Principal Research Engineer
Huawei Munich Research Center

Email: firstName.lastName (at)
Bio , CV , LinkedIn , Google Scholar
Research interests
  • Wireless communications
  • Vehicular communications (V2X)
  • Resource allocation
  • Channel modeling
  • Reinforcement learning

Current Research Projects

Channel modeling

The work on channel modeling is predominantly focused on analysing the peculiarities of V2V channels, in particular how the V2V channel is impacted by the presence of surrounding vehicles. Since measurements showed considerably different channel characteristics in terms of both large and small scale parameters, we classify the V2V links into three types: line of sight (LOS), non-LOS due to vehicles (NLOSv), and non-LOS due to static objects (e.g., buildings, foliage). Over the years, the work on this topic ranged from city-wide characterization of received power through efficient deterministic modeling, to stochastic analysis of state transitions, to path loss, shadow fading, and fast fading characterization of LOS, NLOSv, and NLOS channels for geometry-based stochastic channel modeling.

I am also working on the prediction of channel characteristics through data analysis. In particular, we have looked into whether V2V measurement data containing additional features (e.g., distance, Tx-Rx locations, type of environment, time of day, obstruction type) can be used to estimate the different aspects of radio channels (including path loss, fading, and interference) in a non-parametric fashion.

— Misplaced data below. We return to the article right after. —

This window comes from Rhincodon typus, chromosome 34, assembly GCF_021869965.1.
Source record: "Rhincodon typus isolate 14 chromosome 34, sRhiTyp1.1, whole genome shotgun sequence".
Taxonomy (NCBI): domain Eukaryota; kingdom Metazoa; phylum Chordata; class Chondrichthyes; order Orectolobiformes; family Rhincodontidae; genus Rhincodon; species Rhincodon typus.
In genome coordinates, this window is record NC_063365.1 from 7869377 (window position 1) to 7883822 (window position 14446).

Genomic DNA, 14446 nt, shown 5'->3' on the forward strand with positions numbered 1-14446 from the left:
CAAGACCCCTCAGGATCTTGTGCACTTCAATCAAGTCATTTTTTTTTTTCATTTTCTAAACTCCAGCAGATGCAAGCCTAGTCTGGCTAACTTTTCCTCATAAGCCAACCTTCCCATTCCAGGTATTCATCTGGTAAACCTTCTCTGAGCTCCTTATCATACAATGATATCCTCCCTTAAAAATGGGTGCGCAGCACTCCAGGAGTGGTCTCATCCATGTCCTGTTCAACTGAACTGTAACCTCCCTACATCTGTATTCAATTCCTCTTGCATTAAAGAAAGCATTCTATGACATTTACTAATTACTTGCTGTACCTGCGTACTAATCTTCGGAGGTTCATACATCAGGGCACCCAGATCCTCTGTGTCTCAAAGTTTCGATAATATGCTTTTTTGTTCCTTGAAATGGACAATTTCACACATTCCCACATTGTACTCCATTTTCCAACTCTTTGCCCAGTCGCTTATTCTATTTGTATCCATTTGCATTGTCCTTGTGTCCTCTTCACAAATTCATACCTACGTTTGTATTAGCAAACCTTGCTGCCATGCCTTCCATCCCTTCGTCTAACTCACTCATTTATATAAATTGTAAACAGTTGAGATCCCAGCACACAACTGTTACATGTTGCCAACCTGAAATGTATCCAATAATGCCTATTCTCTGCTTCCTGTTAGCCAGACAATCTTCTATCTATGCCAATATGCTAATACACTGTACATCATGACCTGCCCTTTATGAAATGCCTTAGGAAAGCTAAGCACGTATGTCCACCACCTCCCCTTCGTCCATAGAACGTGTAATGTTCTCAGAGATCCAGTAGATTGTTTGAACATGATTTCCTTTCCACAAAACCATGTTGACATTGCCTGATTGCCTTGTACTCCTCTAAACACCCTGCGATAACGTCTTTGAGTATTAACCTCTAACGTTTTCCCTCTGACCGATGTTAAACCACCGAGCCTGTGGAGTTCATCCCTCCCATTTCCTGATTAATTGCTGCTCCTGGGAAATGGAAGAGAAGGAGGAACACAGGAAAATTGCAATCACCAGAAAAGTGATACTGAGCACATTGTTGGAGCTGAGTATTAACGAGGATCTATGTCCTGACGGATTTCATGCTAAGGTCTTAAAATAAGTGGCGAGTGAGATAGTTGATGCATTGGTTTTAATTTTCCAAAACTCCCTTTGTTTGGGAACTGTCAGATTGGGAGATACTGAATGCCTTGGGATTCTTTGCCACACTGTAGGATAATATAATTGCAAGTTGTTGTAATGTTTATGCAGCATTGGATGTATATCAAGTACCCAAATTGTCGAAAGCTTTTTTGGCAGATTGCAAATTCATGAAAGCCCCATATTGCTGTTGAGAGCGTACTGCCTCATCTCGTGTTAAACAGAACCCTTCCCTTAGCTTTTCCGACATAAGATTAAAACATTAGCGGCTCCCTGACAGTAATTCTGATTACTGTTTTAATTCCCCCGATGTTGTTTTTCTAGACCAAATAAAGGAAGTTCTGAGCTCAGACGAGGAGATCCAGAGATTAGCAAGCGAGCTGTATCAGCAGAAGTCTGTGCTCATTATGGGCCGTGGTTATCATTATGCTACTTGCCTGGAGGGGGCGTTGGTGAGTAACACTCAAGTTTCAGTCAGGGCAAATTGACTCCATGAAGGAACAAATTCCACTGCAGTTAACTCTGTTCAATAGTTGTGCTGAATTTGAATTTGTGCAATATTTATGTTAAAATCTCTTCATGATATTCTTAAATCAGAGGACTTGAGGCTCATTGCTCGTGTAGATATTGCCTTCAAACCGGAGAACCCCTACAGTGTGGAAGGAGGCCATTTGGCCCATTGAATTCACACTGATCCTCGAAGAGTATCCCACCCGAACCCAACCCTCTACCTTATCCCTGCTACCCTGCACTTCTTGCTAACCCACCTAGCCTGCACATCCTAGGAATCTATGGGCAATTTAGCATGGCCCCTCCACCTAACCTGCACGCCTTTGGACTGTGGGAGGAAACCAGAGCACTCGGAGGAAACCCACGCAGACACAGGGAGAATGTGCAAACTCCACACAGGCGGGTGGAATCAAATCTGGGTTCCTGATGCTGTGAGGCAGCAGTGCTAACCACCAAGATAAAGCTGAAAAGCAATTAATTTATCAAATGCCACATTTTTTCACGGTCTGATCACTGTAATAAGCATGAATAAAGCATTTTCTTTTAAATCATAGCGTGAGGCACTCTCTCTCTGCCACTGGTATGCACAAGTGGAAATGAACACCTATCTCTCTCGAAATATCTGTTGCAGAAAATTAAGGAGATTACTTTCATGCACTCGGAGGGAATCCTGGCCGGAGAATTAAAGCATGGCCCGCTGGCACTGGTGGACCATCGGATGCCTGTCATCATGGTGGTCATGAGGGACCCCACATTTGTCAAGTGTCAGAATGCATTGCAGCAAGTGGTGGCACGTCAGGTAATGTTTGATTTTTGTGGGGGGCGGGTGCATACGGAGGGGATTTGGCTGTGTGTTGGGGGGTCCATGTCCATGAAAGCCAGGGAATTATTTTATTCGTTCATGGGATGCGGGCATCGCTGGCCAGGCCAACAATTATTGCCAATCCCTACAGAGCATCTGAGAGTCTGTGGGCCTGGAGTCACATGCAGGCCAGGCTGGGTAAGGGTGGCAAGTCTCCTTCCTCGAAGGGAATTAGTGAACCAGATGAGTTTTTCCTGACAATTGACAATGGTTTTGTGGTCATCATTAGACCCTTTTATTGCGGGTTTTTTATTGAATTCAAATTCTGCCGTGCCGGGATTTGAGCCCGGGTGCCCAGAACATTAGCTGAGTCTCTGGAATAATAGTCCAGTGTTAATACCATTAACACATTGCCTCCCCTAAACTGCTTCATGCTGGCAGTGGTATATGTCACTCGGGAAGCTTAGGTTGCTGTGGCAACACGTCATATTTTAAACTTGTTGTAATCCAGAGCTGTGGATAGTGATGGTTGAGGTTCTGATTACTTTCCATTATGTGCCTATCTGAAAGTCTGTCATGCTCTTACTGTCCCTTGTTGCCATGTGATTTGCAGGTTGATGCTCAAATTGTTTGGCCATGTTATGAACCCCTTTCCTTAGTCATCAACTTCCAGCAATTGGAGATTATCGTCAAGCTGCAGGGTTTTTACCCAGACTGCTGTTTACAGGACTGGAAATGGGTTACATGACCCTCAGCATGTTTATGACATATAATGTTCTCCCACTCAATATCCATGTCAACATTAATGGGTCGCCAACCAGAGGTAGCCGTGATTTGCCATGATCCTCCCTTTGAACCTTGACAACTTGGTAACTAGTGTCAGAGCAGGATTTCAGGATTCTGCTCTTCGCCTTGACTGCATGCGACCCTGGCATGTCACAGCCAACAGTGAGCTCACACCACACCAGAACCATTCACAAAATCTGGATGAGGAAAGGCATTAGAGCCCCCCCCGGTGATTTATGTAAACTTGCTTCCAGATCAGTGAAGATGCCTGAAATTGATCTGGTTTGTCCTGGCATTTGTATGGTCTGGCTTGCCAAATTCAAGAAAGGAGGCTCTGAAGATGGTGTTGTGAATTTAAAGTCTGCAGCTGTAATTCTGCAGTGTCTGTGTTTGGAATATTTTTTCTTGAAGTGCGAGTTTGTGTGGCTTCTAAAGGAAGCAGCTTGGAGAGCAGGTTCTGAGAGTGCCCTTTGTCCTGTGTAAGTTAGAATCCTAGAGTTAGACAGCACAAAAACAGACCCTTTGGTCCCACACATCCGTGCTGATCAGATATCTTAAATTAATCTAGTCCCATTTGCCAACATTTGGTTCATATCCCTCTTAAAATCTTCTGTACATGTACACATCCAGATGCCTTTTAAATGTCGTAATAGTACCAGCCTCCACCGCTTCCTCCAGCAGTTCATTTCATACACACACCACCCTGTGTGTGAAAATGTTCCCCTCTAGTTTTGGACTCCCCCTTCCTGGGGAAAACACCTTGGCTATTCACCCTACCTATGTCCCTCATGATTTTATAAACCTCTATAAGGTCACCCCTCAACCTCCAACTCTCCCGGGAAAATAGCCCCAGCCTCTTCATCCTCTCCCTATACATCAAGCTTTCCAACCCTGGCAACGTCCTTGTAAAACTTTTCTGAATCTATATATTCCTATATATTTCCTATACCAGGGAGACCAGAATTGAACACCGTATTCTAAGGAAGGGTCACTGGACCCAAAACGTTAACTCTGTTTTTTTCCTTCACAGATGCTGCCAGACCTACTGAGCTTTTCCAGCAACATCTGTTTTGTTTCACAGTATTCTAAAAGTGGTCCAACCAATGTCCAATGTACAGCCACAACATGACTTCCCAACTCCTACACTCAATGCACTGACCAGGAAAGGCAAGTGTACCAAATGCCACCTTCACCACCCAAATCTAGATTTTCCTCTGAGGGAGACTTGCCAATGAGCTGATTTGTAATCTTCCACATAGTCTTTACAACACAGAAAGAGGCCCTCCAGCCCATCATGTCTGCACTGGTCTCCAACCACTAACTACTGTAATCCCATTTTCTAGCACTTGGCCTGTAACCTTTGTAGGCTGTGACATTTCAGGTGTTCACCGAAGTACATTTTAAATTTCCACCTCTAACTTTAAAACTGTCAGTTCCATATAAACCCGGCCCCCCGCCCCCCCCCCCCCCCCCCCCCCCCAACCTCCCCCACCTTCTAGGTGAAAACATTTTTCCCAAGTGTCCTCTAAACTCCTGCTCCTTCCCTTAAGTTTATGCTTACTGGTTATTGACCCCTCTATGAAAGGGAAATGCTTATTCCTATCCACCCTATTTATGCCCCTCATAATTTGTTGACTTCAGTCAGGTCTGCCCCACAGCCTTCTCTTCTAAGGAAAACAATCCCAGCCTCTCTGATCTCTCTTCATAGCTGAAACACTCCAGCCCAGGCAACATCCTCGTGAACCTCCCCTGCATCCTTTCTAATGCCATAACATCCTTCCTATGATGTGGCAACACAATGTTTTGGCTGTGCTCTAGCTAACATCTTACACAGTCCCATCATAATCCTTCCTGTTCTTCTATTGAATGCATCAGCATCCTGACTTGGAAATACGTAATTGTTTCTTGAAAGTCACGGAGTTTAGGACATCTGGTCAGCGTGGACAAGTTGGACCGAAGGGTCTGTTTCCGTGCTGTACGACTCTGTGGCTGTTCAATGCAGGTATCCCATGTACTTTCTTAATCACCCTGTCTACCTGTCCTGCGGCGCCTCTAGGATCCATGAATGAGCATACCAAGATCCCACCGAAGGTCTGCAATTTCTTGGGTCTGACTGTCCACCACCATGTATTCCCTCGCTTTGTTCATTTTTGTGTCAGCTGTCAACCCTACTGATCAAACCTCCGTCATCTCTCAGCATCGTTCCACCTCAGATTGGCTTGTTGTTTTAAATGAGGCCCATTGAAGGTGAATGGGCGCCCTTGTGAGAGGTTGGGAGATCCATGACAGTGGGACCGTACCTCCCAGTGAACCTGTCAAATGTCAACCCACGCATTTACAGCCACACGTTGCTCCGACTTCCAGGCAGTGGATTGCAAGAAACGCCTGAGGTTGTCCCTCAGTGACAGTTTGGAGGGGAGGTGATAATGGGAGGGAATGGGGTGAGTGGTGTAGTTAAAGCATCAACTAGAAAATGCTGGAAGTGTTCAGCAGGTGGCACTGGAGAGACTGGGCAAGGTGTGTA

Vehicle blockage measurments GEMV^2 Comparison with Log distance path loss model Vehicle blockage measurments

Albeit in a simplified form, the following aspects of my work on channel models found its way into 3GPP (TR 37.885) and ETSI (TR 103-257-1) standard:

Resource allocation

Resource allocation is a difficult problem even when the network is static and the connections between the scheduler and users are highly reliable. In case of a higly mobile vehicular networks with varying propagation conditions, the problem becomes particularly challenging. Adding to the mix patchy network coverage exacerbates the problem further. State of the art typically employs a combination of heuristics and local sensing to allocate the resources and typically trades off reliability and efficiency to achieve.

We investigate whether a centralized learning scheduler can be taught to efficiently pre-assign the resources to vehicles for-of-coverage V2V communication. Specifically, we employ a reinforcement learning (RL) scheduler that interacts with the vehicular environment and learns to predict possible resource collisions and half-duplex limitations so that it can efficiently (pre-)allocate the resources to vehicles. Our initial results (described in IEEE VTC Spring '18, IEEE VNC '18, and VTC Fall '19) are encouraging, showing that the employed Vehicular Reinforcement Learning Scheduler (VRLS) can learn efficient strategies for assigning resources, even in case of uncertainty caused by varying radio conditions, vehicular traffic density, and vehicle speeds.

Vehicular Reinforcement Learning Scheduler Vehicular Reinforcement Learning Scheduler


In addition to standardized models, some of the research I worked on found its way into freely available code:

Measurement data


I have been fortunate to work with some extraordinary students.

Current students

Past students

Ph.D. students

Undergrad and M.S. students at CMU

Older projects

Some of my older work can be found on this link.